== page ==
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In the harbour, in the island, in the Spanish seas, Are the tiny white houses and the orange trees, And day-long, night-long, the cool and pleasant breeze Of the steady Trade Winds blowing. There is the red wine, the nutty Spanish ale, The shuffle of the dancers, and the old salt's tale, The squeaking fiddle, and the soughing in the sail Of the steady Trade Winds blowing. and o'nights there's the fire-flies and the yellow moon, And in the ghostly palm trees the sleepy tune Of the quiet voice calling me, the long low croon Of the steady Trade Winds blowing.
- by John Masefield (1878 - 1967), "Trade winds", appears in Salt Water Ballads, first published 1902 [author's text checked 1 time against a primary source]
Musical settings (art songs, Lieder, mélodies, (etc.), choral pieces, and other vocal works set to this text), listed by composer (not necessarily exhaustive)
- by J. Frederick Keel (1871 - 1954), "Trade winds", published 1919 [ voice and piano ], from Three Salt-Water Ballads, no. 2 [sung text checked 1 time]
- by Samuel R. Lewis , "Trade winds", published <<1940 [sung text not yet checked]
- by Humphrey Procter-Gregg (1895 - 1980), "Trade winds" [ voice and piano ] [sung text not yet checked]
- by Tom Vernon Ritchie (b. 1922), "Trade winds" [ voice and piano ] [sung text not yet checked]
Available translations, adaptations or excerpts, and transliterations (if applicable):
- SPA Spanish (Español) (José Miguel Llata) , "Vientos alisios", copyright © 2020, (re)printed on this website with kind permission
Researcher for this text: Gordon P. Briggs
This text was added to the website between May 1995 and September 2003.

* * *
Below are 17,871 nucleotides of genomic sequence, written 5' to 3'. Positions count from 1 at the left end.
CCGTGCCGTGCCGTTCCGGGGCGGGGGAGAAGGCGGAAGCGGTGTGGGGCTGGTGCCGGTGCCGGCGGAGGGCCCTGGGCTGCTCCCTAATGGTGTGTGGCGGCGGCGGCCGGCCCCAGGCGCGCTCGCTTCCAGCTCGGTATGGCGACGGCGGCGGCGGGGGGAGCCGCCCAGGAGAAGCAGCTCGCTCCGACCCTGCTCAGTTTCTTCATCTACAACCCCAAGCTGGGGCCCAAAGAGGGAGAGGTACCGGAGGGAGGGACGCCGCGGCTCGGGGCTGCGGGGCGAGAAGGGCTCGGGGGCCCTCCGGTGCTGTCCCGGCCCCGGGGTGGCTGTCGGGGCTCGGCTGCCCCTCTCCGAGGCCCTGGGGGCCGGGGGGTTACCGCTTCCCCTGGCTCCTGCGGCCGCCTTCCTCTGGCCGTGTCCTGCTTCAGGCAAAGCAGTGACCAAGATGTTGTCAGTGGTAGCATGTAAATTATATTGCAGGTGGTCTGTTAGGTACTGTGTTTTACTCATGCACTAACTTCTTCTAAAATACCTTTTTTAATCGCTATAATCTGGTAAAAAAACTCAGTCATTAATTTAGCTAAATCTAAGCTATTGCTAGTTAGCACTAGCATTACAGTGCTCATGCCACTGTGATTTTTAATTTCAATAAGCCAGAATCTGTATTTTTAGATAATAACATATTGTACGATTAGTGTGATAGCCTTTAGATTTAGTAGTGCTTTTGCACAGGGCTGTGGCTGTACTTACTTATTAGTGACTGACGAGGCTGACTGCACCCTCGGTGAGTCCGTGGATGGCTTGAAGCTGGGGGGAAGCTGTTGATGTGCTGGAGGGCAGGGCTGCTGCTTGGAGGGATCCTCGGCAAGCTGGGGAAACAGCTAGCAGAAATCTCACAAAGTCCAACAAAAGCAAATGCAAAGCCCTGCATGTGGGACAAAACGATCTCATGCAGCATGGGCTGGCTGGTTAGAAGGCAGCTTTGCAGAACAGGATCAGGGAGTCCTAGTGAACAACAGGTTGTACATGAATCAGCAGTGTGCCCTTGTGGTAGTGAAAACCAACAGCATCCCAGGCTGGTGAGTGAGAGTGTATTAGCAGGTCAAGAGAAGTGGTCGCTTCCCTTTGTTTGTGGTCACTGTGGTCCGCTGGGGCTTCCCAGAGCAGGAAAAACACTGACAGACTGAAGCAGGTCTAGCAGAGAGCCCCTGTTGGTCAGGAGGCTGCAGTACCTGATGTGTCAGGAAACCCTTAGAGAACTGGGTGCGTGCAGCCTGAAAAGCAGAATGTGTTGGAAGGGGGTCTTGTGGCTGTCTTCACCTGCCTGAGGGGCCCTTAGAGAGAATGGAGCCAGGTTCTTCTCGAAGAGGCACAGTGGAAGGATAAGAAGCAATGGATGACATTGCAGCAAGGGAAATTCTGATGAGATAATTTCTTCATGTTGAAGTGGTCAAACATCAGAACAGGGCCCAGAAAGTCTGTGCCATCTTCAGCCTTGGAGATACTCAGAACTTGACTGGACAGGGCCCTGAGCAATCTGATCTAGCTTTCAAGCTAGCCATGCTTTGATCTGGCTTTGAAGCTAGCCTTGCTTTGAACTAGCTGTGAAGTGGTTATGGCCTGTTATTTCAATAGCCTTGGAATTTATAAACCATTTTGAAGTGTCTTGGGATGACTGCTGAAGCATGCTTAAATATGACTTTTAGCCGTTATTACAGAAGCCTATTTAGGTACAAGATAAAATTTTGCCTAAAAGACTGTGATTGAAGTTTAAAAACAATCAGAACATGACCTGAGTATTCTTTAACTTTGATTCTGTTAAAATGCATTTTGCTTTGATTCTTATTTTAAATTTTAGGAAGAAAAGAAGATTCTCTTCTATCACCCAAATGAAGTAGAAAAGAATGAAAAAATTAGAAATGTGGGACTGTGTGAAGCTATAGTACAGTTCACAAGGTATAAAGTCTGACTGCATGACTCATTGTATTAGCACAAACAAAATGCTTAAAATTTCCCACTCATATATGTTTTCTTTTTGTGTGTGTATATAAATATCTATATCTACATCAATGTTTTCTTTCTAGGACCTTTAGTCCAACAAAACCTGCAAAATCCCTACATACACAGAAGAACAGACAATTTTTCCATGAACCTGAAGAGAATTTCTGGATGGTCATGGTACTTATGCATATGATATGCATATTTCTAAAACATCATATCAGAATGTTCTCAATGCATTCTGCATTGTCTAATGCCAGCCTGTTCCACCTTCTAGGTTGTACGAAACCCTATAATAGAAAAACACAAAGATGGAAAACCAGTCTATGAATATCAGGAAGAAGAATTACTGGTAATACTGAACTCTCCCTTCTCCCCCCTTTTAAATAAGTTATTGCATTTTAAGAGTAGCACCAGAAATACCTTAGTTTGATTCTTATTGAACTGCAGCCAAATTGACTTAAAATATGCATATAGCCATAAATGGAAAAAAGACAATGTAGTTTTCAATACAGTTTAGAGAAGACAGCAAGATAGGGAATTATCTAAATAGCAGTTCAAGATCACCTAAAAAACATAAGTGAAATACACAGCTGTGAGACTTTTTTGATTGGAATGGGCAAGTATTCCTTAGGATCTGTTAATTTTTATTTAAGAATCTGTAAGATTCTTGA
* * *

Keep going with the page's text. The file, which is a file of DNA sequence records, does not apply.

Line count: 12
Word count: 101
En el puerto, en las islas, en los mares de España, hay casitas blancas y naranjos, y de día y de noche, la fresca y agradable brisa de los constantes alisios soplando. Hay vino tinto, cerveza con gusto a nuez, trasiego de bailarines e historias de viejos lobos de mar. chirriantes violines y el susurro en las velas de los constantes alisios soplando. Y por la noche hay luciérnagas y la luna amarillenta, y en las fantasmales palmeras la melodía somnolienta de la suave voz que me llama, el grave canturreo de los constantes alisios soplando.
- Translation from English to Spanish (Español) copyright © 2020 by José Miguel Llata, (re)printed on this website with kind permission. To reprint and distribute this author's work for concert programs, CD booklets, etc., you may ask the copyright-holder(s) directly or ask us; we are authorized to grant permission on their behalf. Please provide the translator's name when contacting us.
- a text in English by John Masefield (1878 - 1967), "Trade winds", appears in Salt Water Ballads, first published 1902
This text was added to the website: 2020-10-05
Line count: 12
Word count: 96